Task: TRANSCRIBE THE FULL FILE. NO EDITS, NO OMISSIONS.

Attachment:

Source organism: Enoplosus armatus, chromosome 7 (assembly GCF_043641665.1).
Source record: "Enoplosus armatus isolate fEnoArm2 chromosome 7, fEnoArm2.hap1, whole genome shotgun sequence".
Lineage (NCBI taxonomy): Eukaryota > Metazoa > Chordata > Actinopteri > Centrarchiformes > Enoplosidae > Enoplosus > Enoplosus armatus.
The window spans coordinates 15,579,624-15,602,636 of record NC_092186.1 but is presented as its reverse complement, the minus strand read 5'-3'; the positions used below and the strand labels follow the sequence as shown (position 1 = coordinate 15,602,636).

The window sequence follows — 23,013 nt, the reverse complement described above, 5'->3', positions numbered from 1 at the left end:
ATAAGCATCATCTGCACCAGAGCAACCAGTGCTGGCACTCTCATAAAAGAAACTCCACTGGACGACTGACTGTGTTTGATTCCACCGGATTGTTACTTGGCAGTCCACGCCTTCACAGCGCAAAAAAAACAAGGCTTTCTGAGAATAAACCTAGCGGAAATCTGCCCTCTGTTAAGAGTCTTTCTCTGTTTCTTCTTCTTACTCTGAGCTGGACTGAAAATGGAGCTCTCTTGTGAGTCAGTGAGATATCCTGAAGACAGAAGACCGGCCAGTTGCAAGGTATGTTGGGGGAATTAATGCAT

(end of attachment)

Source organism: Enoplosus armatus, chromosome 7 (assembly GCF_043641665.1).
Source record: "Enoplosus armatus isolate fEnoArm2 chromosome 7, fEnoArm2.hap1, whole genome shotgun sequence".
Lineage (NCBI taxonomy): Eukaryota > Metazoa > Chordata > Actinopteri > Centrarchiformes > Enoplosidae > Enoplosus > Enoplosus armatus.
The window spans coordinates 15,579,624-15,602,636 of record NC_092186.1 but is presented as its reverse complement, the minus strand read 5'-3'; the positions used below and the strand labels follow the sequence as shown (position 1 = coordinate 15,602,636).

The window sequence follows — 23,013 nt, the reverse complement described above, 5'->3', positions numbered from 1 at the left end:
ATAAGCATCATCTGCACCAGAGCAACCAGTGCTGGCACTCTCATAAAAGAAACTCCACTGGACGACTGACTGTGTTTGATTCCACCGGATTGTTACTTGGCAGTCCACGCCTTCACAGCGCAAAAAAAACAAGGCTTTCTGAGAATAAACCTAGCGGAAATCTGCCCTCTGTTAAGAGTCTTTCTCTGTTTCTTCTTCTTACTCTGAGCTGGACTGAAAATGGAGCTCTCTTGTGAGTCAGTGAGATATCCTGAAGACAGAAGACCGGCCAGTTGCAAGGTATGTTGGGGGAATTAATGCAT